Plaintiff next claims Defendant Leininger ordered Defendants Farley and Dame as well as unspecified tactical team members to forcefully remove Plaintiff and take him to his cell. Plaintiff does not clarify where he was in the prison, nor how long this occurred after his encounter with Defendant Biros.

         Plaintiff does allege the officers cuffed him with his hands behind his back. Plaintiff also says his leg shackles were then connected to a bolt in the floor and he was forced to sit with his head and neck in his lap. Plaintiff said the position caused extreme pain in his neck, back, arm, hands, wrist and shoulder.

         An unspecified Defendant then squeezed his buttocks and whispered in his ear, “keep your head down dick sucker.” (Comp., p. 14). Plaintiff told the officers they were hurting him and he wanted to file a Prison Rape Elimination Act (PREA) complaint due to the alleged sexual assault. Plaintiff claims Defendants Dame, Cullman, and Nelson took no action even though they saw Plaintiff “was being assaulted.” (Comp., p. 14).

         The officers next put Plaintiff in a “wheelchair restraint” and took him back to his cell. (Comp., p. 14). Once at his cell, Plaintiff continued to yell he wanted to file a PREA report. Officers instructed Plaintiff to kneel on the floor, so they could remove his shackles. However, Plaintiff says the officers pulled the shackles through the chuckhole with such force it caused “his left and right wrists to cut open. Blood began pouring and squirting out of his wrists.” (Comp., p. 15). Plaintiff was jumping up and down, screaming from the pain, and showing his wrists to Defendant Dame and the other tactical team members. Defendants Dame and Bertville then began to taunt the Plaintiff and told him they hoped he would die. Ultimately, the officers left Plaintiff's cell without providing any medical care.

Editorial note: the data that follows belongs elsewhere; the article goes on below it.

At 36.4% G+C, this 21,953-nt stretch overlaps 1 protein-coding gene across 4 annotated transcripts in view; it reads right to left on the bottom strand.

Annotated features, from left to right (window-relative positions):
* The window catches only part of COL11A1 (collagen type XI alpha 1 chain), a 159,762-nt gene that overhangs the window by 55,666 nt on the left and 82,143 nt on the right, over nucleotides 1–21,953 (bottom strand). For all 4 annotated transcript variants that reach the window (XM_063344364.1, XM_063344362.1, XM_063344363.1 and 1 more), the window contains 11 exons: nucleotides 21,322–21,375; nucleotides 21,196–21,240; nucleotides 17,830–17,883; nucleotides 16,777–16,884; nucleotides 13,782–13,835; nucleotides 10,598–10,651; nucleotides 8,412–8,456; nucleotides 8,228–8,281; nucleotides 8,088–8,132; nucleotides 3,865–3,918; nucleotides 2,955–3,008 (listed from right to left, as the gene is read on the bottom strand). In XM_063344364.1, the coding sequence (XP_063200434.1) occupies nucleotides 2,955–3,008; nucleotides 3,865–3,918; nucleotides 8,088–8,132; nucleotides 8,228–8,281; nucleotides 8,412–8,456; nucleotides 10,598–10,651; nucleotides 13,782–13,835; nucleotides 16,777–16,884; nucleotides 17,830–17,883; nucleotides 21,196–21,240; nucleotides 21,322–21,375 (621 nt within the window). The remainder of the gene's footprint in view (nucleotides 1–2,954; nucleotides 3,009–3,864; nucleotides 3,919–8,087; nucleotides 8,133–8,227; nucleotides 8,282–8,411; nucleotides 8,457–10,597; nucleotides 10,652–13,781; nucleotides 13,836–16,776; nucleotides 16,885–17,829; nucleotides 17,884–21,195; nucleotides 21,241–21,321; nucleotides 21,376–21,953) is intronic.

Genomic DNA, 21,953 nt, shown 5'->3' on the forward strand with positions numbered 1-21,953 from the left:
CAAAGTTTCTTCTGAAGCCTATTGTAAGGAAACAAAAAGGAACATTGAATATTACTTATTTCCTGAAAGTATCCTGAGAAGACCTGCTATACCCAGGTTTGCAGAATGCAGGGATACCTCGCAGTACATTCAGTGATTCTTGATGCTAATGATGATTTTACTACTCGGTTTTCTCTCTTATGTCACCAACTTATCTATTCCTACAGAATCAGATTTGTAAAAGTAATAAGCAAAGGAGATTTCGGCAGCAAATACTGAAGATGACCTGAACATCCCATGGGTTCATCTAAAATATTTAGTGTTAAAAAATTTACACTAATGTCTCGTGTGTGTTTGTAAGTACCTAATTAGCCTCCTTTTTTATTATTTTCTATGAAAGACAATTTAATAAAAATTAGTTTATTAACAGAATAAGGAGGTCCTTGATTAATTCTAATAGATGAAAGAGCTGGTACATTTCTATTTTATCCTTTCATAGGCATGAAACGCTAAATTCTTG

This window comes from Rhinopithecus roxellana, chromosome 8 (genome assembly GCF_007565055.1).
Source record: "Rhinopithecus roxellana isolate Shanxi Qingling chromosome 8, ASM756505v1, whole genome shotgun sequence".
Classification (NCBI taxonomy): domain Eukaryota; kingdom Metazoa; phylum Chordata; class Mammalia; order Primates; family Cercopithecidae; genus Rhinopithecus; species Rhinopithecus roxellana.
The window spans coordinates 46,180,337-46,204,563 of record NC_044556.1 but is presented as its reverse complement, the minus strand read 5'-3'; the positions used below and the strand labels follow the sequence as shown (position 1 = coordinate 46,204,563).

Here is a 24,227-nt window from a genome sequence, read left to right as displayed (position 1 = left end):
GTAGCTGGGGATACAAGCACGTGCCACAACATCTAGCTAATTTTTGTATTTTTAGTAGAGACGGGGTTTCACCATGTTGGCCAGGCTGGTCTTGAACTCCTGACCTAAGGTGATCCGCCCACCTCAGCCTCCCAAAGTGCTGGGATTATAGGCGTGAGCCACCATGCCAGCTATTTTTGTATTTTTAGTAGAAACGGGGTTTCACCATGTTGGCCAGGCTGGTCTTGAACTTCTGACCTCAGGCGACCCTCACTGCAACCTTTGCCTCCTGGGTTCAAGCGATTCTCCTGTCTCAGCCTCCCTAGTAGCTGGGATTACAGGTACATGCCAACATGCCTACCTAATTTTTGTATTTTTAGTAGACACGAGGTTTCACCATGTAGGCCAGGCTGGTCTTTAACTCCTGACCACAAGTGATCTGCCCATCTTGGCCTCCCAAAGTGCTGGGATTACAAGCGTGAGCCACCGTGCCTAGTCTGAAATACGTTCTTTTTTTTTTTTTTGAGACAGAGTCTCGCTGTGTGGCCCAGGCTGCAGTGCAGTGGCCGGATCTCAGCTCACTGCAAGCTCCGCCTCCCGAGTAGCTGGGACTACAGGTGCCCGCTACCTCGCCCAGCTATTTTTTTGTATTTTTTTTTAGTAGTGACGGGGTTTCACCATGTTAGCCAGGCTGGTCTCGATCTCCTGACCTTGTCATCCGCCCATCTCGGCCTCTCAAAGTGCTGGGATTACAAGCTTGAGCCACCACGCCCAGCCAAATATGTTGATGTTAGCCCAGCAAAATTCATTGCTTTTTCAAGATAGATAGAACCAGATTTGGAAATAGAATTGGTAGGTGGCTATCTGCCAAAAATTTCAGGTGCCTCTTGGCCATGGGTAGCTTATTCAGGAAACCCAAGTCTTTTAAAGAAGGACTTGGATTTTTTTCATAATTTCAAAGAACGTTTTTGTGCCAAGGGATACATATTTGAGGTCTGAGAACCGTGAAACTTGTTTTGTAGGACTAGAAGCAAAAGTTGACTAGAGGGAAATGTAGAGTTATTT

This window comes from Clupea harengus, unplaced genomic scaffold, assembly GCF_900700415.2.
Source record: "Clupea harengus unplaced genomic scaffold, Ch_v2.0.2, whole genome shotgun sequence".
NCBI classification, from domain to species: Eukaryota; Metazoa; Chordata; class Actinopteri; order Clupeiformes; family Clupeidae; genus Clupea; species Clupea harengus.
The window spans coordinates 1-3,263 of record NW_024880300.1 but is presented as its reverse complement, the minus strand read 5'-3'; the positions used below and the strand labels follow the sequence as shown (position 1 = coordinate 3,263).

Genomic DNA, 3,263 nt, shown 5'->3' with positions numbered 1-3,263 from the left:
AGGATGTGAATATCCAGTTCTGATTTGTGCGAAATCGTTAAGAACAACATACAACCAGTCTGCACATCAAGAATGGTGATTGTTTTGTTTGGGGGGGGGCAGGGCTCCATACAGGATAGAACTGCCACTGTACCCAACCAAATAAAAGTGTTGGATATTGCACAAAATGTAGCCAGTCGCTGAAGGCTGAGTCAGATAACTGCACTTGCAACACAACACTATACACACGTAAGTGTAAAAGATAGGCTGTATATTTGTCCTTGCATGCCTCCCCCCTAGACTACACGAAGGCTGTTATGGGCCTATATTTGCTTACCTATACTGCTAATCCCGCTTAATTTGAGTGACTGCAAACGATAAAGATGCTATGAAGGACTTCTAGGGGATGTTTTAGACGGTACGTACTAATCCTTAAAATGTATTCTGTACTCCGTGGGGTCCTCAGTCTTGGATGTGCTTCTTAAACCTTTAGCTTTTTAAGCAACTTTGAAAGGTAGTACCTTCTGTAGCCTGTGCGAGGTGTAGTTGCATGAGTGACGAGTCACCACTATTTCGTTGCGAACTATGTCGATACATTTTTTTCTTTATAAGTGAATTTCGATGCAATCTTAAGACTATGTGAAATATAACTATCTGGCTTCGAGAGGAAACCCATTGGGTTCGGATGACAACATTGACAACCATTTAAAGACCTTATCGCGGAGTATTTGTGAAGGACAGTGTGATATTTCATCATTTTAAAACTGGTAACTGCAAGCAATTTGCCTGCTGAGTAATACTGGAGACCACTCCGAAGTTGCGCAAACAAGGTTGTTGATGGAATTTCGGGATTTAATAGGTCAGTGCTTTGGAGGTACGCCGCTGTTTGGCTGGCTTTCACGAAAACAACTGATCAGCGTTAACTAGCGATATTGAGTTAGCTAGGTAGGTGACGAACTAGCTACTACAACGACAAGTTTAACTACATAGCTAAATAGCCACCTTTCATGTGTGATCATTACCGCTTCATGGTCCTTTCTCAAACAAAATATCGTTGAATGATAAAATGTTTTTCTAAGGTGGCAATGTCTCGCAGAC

Plaintiff says he also asked Defendant Officers Henson, Henkel, and Pufall for medical attention, but they ignored his obvious injuries.

         At some unspecified point, Correctional Officers McBrice, Newkirk, Maddox, and Leslie told Plaintiff they would get him help. Defendant Nurse Sherry responded, but Plaintiff says the nurse refused to provide any care, and instead said “let his nigga die” and walked off. (Comp., p. 17).

         Correctional Officers McBride and Newkirk then took Plaintiff to see Defendant Nurse Nicky. Plaintiff was handcuffed behind his back, and a jump suit was wrapped around his arm to stop the bleeding. Nurse Nicky sent Plaintiff to urgent care where he received stiches for his injuries.

         Plaintiff claims he has suffered with nightmares and flashbacks from the incident. Plaintiff also says he has “nonstop” pain in his wrists, arms, hands and shoulders, ” but Plaintiff also says he sometimes experiences “numbness” in his hands and wrists. (Comp., p. 18). Despite his on-going problems, officers still force Plaintiff to wear behind-the-back handcuffs whenever he is escorted to mental health group meetings, mental health sessions, or other areas in the prison. (Comp., p. 18). Plaintiff further claims he has been denied pain medication, but does not clarify which medical provider refused the medication. In addition, Plaintiff does not state whether he has ...